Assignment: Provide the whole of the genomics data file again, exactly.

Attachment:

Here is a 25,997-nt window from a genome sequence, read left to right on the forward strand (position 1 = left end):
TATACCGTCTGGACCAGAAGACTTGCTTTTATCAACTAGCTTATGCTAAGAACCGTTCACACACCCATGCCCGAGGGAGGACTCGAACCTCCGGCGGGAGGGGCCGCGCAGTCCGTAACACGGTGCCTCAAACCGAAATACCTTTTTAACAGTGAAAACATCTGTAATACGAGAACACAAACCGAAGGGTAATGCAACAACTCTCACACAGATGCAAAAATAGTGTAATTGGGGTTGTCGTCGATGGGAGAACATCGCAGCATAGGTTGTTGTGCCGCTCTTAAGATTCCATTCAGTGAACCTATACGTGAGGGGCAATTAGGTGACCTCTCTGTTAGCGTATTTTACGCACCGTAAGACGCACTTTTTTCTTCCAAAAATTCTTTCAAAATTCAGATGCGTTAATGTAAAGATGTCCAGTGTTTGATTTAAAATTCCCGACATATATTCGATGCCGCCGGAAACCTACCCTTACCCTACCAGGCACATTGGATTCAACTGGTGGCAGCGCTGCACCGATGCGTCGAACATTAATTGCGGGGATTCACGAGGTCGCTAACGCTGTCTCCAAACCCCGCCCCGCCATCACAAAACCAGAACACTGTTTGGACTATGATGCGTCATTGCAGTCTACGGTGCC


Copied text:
Here is a 25,997-nt window from a genome sequence, read left to right on the forward strand (position 1 = left end):
TATACCGTCTGGACCAGAAGACTTGCTTTTATCAACTAGCTTATGCTAAGAACCGTTCACACACCCATGCCCGAGGGAGGACTCGAACCTCCGGCGGGAGGGGCCGCGCAGTCCGTAACACGGTGCCTCAAACCGAAATACCTTTTTAACAGTGAAAACATCTGTAATACGAGAACACAAACCGAAGGGTAATGCAACAACTCTCACACAGATGCAAAAATAGTGTAATTGGGGTTGTCGTCGATGGGAGAACATCGCAGCATAGGTTGTTGTGCCGCTCTTAAGATTCCATTCAGTGAACCTATACGTGAGGGGCAATTAGGTGACCTCTCTGTTAGCGTATTTTACGCACCGTAAGACGCACTTTTTTCTTCCAAAAATTCTTTCAAAATTCAGATGCGTTAATGTAAAGATGTCCAGTGTTTGATTTAAAATTCCCGACATATATTCGATGCCGCCGGAAACCTACCCTTACCCTACCAGGCACATTGGATTCAACTGGTGGCAGCGCTGCACCGATGCGTCGAACATTAATTGCGGGGATTCACGAGGTCGCTAACGCTGTCTCCAAACCCCGCCCCGCCATCACAAAACCAGAACACTGTTTGGACTATGATGCGTCATTGCAGTCTACGGTGCC